Pavlovian, isn't it? All for money.

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  5. John, congrats on hitting the 35K mark just now!

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  6. Beautifully written article Crawford. Thanks.

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  7. My dad came back from Viet Nam addicted to heroin.

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  8. Pops was Army Air Corp mechanic WWII, North Africa....my hero!May 30, 2011 at 11:31 AM

    Too many people equate memorial day with veterans day, they are not the same.

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  9. Hey Tattler, once again you've been inspiring.
    Since your Friday article, the city website has done some reconfiguring.
    Staff working overtime?
    Time and a half holiday pay?

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  10. A young man from Sierra Madre graduated from LaSalle and then graduated from Marquette. He entered the Navy as an officer. I have great memories going to many wonderful school dances, basketball games and party's at his home on Grandview with his beautiful two sisters and lovely gracious parents. They were a giving and loving family, never said a mean or nasty word about anyone. Always would pick us up to take us to a game, a party, to church or to an event if a parent could not do it, they were always there. Happy, giving, compassionate, and FUN!!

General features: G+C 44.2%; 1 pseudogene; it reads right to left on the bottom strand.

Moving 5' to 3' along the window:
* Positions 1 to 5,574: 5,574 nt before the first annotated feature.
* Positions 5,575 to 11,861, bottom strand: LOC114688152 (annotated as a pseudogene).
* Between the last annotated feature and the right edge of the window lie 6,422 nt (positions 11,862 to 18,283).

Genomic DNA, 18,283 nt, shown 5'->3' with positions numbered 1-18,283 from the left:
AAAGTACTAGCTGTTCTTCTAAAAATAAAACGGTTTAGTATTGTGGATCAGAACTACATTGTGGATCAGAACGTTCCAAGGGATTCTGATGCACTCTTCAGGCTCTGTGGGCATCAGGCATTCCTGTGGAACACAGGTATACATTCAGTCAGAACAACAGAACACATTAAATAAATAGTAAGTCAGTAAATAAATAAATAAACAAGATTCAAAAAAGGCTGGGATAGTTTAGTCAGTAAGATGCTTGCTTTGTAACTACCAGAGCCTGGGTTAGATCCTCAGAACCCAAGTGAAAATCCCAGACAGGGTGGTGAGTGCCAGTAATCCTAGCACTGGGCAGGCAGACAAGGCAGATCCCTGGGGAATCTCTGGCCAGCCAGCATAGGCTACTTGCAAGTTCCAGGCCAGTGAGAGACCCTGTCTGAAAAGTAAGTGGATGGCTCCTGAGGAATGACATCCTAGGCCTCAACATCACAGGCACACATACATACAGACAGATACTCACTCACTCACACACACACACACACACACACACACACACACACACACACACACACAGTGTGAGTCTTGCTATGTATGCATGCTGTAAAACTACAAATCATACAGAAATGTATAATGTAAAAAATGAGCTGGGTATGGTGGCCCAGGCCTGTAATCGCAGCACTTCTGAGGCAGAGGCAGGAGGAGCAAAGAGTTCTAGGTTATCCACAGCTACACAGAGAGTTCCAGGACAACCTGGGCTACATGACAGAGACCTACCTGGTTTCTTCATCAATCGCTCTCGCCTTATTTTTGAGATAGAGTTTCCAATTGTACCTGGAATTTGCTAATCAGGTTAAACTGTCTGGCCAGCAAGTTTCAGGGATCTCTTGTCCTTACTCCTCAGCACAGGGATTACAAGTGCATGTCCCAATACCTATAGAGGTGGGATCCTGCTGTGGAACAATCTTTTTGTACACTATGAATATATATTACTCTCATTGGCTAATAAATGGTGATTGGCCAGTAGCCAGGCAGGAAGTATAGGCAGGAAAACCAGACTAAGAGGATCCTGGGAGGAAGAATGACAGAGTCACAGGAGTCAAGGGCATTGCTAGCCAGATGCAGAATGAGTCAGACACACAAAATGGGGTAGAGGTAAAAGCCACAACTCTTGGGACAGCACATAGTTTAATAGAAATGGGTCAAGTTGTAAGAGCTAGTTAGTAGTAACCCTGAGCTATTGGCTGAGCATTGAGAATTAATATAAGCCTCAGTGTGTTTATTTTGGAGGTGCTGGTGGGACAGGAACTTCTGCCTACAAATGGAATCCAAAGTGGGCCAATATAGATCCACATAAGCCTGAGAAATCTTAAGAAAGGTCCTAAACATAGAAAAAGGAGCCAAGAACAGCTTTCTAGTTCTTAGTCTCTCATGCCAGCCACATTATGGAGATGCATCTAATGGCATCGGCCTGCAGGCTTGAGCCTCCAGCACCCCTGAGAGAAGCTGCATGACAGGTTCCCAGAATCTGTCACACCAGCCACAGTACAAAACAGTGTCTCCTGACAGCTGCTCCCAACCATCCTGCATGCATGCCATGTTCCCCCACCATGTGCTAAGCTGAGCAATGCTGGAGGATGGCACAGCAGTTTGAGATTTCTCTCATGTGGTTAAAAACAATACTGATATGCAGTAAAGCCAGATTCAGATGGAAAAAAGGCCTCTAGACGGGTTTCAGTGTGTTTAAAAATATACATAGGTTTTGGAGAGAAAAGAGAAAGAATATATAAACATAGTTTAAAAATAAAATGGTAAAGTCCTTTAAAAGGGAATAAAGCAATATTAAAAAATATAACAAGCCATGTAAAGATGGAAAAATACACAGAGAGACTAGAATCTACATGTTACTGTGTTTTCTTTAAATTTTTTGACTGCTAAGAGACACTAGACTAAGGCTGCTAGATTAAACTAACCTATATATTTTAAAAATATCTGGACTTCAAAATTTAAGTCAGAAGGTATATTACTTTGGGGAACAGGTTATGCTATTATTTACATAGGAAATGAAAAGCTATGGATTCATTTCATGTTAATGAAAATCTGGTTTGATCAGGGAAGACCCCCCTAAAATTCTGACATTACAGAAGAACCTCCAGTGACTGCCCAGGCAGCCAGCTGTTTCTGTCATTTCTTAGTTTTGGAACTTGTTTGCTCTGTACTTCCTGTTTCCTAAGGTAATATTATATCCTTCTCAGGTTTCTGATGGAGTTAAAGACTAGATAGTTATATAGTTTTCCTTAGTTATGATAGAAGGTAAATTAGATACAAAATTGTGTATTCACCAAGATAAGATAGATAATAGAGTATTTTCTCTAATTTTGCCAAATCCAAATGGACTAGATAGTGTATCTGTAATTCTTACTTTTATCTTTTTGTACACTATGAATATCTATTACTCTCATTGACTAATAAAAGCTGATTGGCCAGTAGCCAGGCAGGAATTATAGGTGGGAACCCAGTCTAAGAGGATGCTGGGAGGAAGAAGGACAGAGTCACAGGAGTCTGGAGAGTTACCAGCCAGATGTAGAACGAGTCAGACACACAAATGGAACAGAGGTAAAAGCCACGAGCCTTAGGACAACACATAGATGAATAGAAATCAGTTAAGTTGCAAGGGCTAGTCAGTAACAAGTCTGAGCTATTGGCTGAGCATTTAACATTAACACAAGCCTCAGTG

He was bright, scholarly, fun and filled with life. He went off to Viet Nam. We got the news that he was in a jet and ejected. But, the cockpit was facing the water.

    When the wall was built I had to go and visit him. I made myself go Memorial Day because I knew I had a lot to learn, besides visiting my friend, I sat and watched other people cry and grieve as their story's played out. My heart broke with theirs. I understand why this is a day we must stop and thank these Angels in Heaven. Even if you survived, you are an angel and we are not giving you enough to show our appreciation.

    Thank you for your story John.

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  11. Dear John,
    Thanks for your article. The forgotten returning vets are a political issue in and of itself. We must have them here in our Sierra Madre. They need more help than they are receiving. Another group of people being ignored.

    Can we use CRA money to help them. Seriously. I know a few that are jobless and depressed and are not getting help. Too embarrassed to admit it.
    Sincerely,
    Uncle of Returning Vet